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Latest News from PBRC

Monday, 13 March 2017

Rat lungworm Disease in Hawaii

Dr. Robert Cowie of PBRC discusses the rat lungworm problem in Hawaii in aninterview for ThinkTechHawaii that aired live on 10 March 2017. The ratlungworm is a parasite with a natural life cycle that involves snails andrats as hosts. However, if someone eats a raw or undercooked snail or slugthey can become infected by the parasite, which moves to the…
Dr. Christie Wilcox, a Yanagihara lab Post-Doctoral Scientist, has published a new non-fiction popular science book on venom. Her book and current UH-based research were featured on this week's Bytemarks Cafe on HPR. Dr. Wilcox has been working under PBRC faculty member Dr. Angel Yanagihara for just over one and a half years, studying box jelly venom pathophysiology and developing…
An international team of scientists led by University of Hawaiʻi at Mānoa researcher Joanne Yew may have discovered a new and effective way to control insect pests that are a threat to agriculture and humans. Yew and her team identified a gene in vinegar flies responsible for the insect’s waterproof coating, which provides them protection from microbes and environmental stress.…
Wednesday, 08 June 2016

NSF STEM Workshop

Recognizing and removing barriers to STEM education for Native Hawaiians and Pacific Islanders. With support from a National Science Foundation grant, the Pacific Biosciences Research Center at UHM hosted a two-day workshop on June 1 and 2, 2016 to explore, in depth, the causes underlying the large disparity in numbers of Native Hawaiians and Pacific Islanders (NHPIs) vs. the general…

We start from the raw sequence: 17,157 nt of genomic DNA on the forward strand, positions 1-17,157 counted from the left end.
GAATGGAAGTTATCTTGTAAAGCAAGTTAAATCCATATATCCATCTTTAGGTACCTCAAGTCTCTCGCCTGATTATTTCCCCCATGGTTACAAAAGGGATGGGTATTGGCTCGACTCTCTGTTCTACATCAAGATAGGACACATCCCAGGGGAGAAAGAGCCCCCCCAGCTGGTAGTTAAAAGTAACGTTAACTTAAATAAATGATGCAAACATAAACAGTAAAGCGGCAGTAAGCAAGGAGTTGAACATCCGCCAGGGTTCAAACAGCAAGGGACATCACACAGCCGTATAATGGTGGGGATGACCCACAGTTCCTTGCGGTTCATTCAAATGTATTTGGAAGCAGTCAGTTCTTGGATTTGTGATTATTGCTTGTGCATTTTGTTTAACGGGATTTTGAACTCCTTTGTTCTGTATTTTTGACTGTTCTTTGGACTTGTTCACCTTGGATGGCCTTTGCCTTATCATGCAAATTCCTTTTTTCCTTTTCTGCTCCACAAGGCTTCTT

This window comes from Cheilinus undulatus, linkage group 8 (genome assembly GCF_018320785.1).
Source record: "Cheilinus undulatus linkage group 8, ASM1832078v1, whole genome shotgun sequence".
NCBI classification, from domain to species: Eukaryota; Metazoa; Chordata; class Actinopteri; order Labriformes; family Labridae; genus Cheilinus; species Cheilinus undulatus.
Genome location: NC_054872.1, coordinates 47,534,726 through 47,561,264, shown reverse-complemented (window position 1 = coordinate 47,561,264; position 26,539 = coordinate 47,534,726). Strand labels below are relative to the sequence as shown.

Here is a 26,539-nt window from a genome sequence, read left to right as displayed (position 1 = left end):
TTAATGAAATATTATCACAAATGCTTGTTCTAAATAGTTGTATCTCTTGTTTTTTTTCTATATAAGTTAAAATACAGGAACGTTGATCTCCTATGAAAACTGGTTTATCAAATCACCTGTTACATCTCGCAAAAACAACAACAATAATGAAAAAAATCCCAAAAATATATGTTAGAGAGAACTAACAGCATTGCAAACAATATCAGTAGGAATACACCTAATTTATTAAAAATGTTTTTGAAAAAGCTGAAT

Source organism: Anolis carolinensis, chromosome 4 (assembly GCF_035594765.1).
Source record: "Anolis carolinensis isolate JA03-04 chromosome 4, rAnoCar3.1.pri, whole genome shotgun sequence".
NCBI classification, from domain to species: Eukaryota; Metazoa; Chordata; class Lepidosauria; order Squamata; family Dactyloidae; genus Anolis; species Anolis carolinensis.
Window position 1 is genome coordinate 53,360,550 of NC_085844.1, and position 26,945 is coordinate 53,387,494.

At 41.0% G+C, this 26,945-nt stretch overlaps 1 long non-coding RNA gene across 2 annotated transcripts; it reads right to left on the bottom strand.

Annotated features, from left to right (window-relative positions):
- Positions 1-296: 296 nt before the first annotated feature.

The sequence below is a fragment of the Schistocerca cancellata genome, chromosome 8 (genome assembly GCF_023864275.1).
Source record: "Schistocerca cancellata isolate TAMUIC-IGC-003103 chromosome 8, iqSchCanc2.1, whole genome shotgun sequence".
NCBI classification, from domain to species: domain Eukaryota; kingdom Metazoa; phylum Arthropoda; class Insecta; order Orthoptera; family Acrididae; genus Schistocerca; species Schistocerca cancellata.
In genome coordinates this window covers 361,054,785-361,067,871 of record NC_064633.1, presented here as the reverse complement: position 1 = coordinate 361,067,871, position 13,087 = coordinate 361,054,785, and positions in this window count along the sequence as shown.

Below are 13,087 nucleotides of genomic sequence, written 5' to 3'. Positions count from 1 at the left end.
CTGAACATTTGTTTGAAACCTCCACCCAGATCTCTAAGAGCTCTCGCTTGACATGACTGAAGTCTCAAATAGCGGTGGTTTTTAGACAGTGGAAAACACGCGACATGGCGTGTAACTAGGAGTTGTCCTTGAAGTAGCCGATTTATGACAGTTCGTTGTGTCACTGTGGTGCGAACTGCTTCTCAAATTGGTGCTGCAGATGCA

Wednesday, 01 June 2016

Microbiome Initiative Featured

PBRC Director Margaret McFall-Ngai was present at the White House in Washington, DC, when the Office of Science and Technology Policy announced a National Microbiome Initiative on May 13. Dr. McFall-Ngai and other PBRC/SOEST faculty members will collaborate with researchers from other units in a University of Hawaiʻi at Mānoa microbiome initiative. See more details in the UH press release:http://manoa.hawaii.edu/news/article.php?aId=7931
Angel Yanagihara, Assistant Research Professor in the Bekesy Laboratory ofNeurobiology, PBRC, SOEST, has been newly selected as a FulbrightSpecialist by the J. William Fulbright Council for International Exchangeof Scholars, on behalf of the Bureau of Education and Cultural Affairs ofthe U.S. Department of State.As the flagship international educational exchange program sponsored by theU.S. government, the Fulbright Specialists Program (FSP) is…
PBRC/Kewalo Marine Laboratory receives new NSF award. NSF just approved and funded a regional STEM education grant entitled: NSF-ATE: Partnership for Advanced Marine and Environmental Science Training for Pacific Islanders. This grant, supported by $900,000 in funds over three years, will enhance marine and environmental science education at the five minority-serving community colleges of the Pacific Islands: American Samoa Community…
Tuesday, 01 December 2015

9th Annual Robert E. Kane Lecture 2015 Featured

Dr. Nicole Dubilier Director of the Symbiosis Department Max-Planck-Institute for Marine Microbiology and Professor for Microbial Symbiosis University of Bremen, Germany “The Art of Harnessing Chemosynthesis: The remarkable diversity of symbioses between marine invertebrates and chemosynthetic bacteria.” 3:30 P.M. Friday, October 30, 2015 Reception to follow. The Library The Kewalo Marine Laboratory 41 Ahui Street Honolulu, HI 96813 Nicole Dubilier…
Recent articles in Science and Nature argue for the creation of an international effort to study the earth's microbiome. An International Microbiome Initiative (IMI) is needed, argue researchers from China, the United States and Europe in a Comment piece in this week’s Nature. “Earth’s biome is not defined by national borders”, write Nicole Dubilier, Margaret McFall-Ngai and Liping Zhao; in…
Before the advent of molecular methods to identify non-culturable bacteria, symbiosis was thought to be a unusual character in animals, i.e., restricted to a few species, such as hydrothermal vent animals, termites and some luminous fish and squid. While these associations continue to provide ideal study subjects for the phenomenon of symbiosis, the technological advances of high-throughput sequencing have revealed…